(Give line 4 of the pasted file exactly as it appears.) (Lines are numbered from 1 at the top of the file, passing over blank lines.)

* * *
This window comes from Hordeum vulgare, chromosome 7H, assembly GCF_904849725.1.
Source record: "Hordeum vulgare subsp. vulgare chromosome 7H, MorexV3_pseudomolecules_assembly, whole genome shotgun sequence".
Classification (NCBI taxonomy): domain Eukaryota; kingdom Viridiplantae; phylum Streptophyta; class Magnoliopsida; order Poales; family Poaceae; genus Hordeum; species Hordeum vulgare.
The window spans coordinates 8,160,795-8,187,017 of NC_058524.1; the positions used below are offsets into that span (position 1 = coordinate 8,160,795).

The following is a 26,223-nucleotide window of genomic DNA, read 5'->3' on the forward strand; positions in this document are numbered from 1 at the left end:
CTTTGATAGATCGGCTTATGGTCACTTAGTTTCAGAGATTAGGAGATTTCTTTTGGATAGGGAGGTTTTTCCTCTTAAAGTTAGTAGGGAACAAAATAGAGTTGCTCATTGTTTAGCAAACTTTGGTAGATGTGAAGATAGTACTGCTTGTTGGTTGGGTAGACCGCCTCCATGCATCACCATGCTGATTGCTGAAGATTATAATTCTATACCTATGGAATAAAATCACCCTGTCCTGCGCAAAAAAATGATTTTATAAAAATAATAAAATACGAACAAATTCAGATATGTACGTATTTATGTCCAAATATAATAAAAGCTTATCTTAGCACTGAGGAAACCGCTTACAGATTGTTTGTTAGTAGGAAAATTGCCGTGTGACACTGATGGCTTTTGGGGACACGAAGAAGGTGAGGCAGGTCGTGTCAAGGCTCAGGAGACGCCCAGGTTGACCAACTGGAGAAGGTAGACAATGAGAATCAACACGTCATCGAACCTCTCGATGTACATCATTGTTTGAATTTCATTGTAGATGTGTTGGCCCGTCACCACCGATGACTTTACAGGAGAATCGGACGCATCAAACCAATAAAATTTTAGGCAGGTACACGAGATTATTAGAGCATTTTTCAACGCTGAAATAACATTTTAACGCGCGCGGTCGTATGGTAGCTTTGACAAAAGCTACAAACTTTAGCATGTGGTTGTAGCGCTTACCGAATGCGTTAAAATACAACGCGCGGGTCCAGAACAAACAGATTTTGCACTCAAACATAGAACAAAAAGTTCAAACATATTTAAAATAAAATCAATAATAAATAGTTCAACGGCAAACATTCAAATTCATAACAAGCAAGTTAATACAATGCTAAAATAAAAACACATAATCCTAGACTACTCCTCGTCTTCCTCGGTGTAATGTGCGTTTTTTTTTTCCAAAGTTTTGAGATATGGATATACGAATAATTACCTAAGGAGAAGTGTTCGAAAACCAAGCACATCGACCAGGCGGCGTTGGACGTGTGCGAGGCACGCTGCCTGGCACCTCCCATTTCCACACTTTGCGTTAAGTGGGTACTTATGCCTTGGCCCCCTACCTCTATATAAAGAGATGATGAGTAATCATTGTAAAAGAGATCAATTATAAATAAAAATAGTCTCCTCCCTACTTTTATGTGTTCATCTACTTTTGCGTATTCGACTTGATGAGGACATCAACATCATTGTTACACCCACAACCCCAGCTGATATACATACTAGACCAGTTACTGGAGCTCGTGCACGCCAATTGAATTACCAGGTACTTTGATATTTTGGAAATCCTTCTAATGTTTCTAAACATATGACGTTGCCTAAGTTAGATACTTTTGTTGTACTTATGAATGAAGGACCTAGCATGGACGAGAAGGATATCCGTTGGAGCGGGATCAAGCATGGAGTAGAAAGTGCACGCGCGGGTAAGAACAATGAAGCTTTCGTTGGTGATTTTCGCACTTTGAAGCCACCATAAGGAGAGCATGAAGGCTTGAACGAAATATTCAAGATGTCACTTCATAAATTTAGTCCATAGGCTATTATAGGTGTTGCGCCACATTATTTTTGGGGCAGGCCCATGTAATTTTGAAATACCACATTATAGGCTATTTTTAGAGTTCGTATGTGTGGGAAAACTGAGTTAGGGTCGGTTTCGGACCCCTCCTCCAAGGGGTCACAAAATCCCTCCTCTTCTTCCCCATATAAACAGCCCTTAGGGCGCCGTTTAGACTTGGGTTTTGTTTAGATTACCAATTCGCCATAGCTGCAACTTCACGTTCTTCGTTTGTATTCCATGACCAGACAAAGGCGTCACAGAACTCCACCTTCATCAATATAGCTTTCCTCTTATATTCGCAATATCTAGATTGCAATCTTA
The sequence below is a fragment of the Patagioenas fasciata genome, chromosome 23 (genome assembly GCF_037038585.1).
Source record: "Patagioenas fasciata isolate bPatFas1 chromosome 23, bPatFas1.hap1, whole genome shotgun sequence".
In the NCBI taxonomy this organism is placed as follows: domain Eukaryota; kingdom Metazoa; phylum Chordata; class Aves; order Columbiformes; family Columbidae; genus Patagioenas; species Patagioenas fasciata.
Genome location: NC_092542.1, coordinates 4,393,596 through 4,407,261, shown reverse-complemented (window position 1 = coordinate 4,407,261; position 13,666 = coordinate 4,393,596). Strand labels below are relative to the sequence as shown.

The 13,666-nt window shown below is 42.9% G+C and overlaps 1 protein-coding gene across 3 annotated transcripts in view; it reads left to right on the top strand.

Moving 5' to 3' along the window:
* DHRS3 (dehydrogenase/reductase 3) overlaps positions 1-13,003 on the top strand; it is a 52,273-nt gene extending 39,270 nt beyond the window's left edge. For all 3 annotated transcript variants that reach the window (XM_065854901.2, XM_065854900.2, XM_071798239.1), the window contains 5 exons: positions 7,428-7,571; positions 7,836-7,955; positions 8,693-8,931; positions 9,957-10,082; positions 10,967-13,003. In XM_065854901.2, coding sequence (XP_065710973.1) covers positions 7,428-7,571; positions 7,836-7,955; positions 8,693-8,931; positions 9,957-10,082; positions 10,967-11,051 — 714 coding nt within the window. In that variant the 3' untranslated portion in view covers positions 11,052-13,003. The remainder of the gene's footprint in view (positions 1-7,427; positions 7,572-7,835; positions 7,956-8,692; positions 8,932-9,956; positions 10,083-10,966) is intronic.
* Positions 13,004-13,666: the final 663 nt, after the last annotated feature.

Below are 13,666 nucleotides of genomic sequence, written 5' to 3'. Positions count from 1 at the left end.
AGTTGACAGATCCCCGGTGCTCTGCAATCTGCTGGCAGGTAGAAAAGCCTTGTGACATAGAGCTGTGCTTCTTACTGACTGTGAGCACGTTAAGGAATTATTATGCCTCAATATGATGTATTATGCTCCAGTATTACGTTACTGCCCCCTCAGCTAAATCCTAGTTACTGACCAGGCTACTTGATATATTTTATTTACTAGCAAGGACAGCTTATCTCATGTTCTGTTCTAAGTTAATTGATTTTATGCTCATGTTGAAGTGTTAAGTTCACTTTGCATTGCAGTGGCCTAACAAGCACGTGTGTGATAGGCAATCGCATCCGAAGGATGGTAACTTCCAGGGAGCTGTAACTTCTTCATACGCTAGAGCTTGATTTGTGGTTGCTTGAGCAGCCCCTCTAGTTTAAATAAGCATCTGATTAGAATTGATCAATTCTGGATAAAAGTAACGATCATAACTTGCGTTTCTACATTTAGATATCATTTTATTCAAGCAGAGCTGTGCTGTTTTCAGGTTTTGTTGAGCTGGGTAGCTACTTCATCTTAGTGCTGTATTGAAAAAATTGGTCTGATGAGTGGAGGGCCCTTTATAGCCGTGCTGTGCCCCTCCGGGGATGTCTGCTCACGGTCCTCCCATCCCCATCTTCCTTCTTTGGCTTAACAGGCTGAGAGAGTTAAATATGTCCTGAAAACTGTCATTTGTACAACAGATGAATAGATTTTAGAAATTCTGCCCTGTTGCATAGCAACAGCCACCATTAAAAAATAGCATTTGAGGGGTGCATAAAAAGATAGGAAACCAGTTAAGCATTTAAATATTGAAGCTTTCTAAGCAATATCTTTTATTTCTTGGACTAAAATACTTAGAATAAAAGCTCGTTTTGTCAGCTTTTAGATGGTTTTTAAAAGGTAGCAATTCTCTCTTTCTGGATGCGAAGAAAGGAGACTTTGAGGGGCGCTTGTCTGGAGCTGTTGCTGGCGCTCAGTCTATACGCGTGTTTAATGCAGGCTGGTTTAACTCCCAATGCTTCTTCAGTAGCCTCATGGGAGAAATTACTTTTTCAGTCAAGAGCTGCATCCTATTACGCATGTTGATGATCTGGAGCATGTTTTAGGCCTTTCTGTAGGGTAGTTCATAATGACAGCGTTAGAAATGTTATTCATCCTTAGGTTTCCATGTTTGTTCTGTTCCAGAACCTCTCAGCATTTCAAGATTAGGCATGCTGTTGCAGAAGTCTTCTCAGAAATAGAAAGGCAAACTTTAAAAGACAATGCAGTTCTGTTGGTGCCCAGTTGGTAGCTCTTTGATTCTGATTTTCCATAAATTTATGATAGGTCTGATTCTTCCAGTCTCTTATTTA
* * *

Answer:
The window spans coordinates 8,160,795-8,187,017 of NC_058524.1; the positions used below are offsets into that span (position 1 = coordinate 8,160,795).